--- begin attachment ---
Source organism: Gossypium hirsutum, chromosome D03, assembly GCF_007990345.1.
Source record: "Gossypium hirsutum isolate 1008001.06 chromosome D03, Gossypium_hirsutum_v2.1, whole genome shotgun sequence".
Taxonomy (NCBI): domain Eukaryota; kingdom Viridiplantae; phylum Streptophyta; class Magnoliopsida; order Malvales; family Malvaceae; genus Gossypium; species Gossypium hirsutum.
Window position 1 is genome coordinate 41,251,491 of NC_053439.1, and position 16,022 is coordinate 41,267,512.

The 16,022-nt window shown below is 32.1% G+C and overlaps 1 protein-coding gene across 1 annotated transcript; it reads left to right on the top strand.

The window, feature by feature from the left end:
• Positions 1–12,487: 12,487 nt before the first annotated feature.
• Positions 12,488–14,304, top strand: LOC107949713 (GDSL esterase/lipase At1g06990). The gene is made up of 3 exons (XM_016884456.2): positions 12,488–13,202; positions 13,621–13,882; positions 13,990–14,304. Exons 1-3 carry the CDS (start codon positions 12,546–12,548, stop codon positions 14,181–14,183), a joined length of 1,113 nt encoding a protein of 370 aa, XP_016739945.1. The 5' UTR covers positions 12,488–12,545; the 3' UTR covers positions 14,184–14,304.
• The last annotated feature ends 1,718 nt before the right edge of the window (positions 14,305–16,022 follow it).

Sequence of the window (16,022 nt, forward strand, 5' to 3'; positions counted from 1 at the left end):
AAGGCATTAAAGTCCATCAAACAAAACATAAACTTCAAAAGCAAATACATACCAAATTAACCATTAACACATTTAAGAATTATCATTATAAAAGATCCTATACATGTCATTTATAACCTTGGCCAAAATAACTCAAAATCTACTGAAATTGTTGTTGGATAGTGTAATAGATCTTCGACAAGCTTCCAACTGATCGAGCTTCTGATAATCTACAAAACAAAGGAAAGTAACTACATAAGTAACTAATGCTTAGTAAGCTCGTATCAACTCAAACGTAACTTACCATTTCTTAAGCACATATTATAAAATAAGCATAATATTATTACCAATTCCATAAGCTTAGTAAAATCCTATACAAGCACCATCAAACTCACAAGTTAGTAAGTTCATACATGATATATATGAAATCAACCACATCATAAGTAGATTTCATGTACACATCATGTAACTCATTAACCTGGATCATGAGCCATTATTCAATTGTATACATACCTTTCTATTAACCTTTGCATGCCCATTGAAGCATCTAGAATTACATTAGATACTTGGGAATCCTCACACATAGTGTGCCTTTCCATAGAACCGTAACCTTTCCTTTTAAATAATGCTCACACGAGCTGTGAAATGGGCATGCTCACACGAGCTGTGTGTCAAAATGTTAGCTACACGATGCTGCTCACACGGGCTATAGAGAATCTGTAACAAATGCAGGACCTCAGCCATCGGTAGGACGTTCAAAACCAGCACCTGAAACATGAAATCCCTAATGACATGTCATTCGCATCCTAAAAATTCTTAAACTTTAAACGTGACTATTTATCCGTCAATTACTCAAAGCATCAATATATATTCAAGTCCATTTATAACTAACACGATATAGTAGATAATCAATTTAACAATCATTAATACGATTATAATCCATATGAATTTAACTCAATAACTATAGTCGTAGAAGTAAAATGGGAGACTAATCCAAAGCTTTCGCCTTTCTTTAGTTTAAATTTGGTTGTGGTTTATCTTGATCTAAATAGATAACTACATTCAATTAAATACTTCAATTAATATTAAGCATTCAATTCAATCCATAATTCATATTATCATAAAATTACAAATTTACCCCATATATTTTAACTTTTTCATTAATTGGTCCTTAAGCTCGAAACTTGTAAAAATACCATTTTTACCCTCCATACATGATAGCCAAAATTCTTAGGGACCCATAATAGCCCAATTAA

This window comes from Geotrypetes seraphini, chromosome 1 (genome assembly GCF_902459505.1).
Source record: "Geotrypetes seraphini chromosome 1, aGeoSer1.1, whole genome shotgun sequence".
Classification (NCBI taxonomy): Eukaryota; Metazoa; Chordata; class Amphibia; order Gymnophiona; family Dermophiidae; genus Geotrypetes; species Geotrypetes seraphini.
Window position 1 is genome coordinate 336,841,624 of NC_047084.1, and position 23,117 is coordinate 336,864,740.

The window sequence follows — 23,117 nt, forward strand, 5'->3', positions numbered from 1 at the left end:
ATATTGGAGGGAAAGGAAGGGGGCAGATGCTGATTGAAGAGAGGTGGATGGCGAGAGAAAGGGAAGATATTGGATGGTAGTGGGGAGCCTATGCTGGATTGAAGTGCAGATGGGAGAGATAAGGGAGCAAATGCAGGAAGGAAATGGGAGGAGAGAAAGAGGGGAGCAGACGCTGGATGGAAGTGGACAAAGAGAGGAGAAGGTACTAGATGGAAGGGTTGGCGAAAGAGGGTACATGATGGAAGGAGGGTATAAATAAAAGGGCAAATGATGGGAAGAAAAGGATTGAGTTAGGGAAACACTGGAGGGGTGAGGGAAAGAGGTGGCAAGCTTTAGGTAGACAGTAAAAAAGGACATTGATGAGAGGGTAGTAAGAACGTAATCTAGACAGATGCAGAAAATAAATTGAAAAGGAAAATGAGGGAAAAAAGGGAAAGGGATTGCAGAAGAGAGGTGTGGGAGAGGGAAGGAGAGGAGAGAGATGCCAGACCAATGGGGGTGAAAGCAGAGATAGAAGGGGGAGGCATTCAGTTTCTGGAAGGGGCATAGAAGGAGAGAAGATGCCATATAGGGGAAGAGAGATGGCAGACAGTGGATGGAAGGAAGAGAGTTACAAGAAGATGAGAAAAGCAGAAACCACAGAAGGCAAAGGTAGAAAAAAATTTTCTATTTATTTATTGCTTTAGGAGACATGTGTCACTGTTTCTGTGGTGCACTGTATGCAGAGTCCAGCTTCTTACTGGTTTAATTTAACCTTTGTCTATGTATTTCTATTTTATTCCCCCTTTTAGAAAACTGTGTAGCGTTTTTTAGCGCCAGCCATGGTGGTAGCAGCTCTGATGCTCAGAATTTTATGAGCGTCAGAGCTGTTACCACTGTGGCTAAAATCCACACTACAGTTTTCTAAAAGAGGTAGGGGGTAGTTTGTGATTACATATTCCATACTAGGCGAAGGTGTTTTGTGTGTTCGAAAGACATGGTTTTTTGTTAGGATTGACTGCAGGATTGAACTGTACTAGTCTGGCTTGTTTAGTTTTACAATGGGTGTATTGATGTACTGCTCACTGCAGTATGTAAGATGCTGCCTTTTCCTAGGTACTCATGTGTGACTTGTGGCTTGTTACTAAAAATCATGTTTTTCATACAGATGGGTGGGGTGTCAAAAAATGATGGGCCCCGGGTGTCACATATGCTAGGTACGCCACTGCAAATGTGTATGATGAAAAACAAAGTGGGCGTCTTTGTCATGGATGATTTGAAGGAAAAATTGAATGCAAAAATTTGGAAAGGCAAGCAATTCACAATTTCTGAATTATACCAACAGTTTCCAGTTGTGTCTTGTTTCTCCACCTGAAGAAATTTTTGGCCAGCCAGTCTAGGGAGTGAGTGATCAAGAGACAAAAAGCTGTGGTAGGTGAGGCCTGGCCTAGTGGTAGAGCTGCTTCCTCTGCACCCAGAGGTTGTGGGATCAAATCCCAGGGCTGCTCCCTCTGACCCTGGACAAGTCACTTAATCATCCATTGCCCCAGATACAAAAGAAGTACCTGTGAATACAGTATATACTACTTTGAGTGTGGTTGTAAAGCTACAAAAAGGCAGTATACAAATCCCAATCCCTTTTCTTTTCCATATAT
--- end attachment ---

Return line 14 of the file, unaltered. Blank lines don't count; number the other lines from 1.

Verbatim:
Classification (NCBI taxonomy): Eukaryota; Metazoa; Chordata; class Amphibia; order Gymnophiona; family Dermophiidae; genus Geotrypetes; species Geotrypetes seraphini.